Banjo player and singer Chris Bayer kicked off the event with songs and tales of life on the emigrant trail. The Black Rock area contains some of the last untouched segments of the historic California emigrant trails, including wagon ruts, historic inscriptions and a landscape that—despite Burning Man and the vehicles buzzing around trying to break the world’s land-speed record—looks nearly the same as it did in pioneer times.
“These were some gritty songs,” Bayer said, strumming a few stray chords. “This was a pretty dusty place then, as it is now.”
Supporters and a few critics sat in the shade of a tent set up for protection from the elements. The protesters stood with large banners outside the tent, toasting in the sun. Bayer prepped the crowd for a song about dysentery.
“Do you know what the chief killer of people coming over the desert was?” he asked.
“The BLM!” someone shouted. Protesters laughed heartily.
The comment threw Bayer’s presentation off. He picked out another note or two, but he couldn’t get the song going. He’d forgotten the words. He looked up apologetically at the crowd.
“I’m just the banjo player,” he said.
Though remarks from Reid and Bryan were scheduled on the event’s program, they didn’t show. That frustrated the many who’d fretted over T-shirt designs, decorated a protest bus and planned for the airplane’s flight over the event.
Reid’s excuse—a meeting in Washington—was greeted with a dubious: “Yeah, right.”
Before reading the text of Reid’s prepared statement, Reid spokeswoman Mary Conelly paused to smile and wave at the protesters.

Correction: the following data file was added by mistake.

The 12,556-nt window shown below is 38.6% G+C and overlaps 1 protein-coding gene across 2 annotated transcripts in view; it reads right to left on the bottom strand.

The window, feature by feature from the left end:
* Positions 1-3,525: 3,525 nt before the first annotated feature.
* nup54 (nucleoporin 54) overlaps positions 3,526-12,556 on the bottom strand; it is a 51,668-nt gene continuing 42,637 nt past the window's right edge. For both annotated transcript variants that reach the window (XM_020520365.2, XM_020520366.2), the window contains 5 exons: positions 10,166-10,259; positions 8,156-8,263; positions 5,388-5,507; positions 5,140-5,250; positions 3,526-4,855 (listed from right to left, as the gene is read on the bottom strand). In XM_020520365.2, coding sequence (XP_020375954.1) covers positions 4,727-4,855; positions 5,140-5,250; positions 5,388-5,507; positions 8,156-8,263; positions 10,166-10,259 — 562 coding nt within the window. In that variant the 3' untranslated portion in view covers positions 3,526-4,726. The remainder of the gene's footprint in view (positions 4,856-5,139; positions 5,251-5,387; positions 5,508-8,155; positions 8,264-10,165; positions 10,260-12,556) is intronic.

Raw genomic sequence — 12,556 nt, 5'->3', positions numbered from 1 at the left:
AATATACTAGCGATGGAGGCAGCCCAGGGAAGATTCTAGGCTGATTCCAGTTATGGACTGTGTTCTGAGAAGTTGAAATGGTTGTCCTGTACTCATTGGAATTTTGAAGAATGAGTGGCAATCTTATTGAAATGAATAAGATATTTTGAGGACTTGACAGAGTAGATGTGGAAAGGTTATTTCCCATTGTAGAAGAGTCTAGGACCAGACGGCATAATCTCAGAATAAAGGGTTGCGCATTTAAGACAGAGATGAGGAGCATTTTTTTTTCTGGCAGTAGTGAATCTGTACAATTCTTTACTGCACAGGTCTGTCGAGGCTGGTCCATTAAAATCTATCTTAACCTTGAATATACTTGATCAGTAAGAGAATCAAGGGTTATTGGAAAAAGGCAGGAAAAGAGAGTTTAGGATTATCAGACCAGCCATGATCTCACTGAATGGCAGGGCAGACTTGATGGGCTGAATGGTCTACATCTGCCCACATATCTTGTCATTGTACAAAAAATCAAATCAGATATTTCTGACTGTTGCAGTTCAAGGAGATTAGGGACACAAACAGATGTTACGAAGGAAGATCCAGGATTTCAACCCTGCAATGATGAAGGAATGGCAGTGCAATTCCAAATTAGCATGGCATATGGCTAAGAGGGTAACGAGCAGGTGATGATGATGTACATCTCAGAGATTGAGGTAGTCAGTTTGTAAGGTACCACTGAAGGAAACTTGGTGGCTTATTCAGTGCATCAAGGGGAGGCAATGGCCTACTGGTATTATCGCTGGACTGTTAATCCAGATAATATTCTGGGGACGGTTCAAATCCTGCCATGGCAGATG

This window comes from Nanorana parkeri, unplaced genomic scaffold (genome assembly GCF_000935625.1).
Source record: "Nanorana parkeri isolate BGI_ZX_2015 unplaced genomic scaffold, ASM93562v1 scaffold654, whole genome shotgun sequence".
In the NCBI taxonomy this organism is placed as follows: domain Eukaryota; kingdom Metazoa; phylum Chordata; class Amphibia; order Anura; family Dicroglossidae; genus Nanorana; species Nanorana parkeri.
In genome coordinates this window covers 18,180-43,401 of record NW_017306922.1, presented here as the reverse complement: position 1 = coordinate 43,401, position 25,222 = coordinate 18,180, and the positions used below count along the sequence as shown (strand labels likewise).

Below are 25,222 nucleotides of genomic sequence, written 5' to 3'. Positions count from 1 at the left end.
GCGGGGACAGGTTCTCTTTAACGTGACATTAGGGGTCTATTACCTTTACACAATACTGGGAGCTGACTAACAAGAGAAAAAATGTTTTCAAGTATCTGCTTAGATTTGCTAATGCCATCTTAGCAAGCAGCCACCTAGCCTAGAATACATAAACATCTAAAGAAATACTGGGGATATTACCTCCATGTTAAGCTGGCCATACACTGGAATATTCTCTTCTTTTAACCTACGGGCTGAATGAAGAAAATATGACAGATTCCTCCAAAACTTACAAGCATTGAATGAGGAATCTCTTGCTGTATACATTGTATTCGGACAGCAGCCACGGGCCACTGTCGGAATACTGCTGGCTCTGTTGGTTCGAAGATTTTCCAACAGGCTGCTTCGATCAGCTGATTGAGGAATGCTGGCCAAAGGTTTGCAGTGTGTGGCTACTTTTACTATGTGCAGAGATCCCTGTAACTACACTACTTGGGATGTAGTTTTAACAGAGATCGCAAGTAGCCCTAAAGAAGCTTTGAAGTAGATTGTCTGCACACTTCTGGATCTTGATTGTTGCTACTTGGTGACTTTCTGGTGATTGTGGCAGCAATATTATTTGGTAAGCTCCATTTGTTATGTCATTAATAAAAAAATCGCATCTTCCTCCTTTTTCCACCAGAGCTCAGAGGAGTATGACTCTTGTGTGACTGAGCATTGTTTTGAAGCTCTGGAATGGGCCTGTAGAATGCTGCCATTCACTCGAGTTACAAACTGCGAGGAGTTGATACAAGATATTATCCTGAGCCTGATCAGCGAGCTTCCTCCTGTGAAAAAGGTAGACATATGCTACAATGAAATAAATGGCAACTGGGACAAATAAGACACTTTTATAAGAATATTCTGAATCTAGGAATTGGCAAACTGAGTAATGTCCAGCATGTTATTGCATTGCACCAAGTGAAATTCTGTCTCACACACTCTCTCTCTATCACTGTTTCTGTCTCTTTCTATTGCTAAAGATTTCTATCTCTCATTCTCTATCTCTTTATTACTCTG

“I’m just saying hello to my family in the blue shirts there,” she explained. “Hi. See you on the Fourth!”
Bryan’s excuse for not showing up—he’s still recovering from a throat infection that had him hospitalized last week—was at least plausible. But two of the protesters said that they were still “thoroughly disgusted” with the politicians’ absences.
“They make laws about the wilderness that aren’t complete, and then leave everyone else to sort things out,” said Ron Saunders of Reno.
“When Bryan was governor, he said he was against all of this,” said Norm Budden of Carson City.
Both Saunders and Budden are avid sportsmen who fear the new designation will change their outdoor experience. Though hunting and fishing are allowed, with the usual regulations, in both wilderness and NCA areas, motor vehicles or any other mechanical transport, including mountain bikes, aren’t an option for wilderness areas. Saunders said he frequently hunts in the High Rock Canyon area. Though a road through High Rock Canyon will be open to motorized use, according to a BLM handout, it’s not enough access for Saunders.
“There’s a lot of good chukkar hunting up there,” Saunders said. “This cuts it off to me.” Activities allowed in NCAs and wilderness areas NCA: Still open for motor vehicles, aircraft, bikes, permitted grazing, wildlife management, existing mining operations including geothermal, special recreation permits (i.e. Burning Man), hunting and fishing in season with license, non-commercial rockhounding, rock climbing, metal detectors, chainsaws, tent camping and campfires, fire-fighting efforts, noxious weed control, hiking, horseback riding, nature study.
Wilderness areas: Still open for permitting grazing, wildlife management, existing mines, hunting and fishing in season with license, rockhounding, climbing, radios, campstoves, tent camping and campfires, fire-fighting efforts, noxious weed control, hiking, horseback riding, nature study. Special recreation permits are more restricted. No motor vehicles, aircraft or mountain bikes.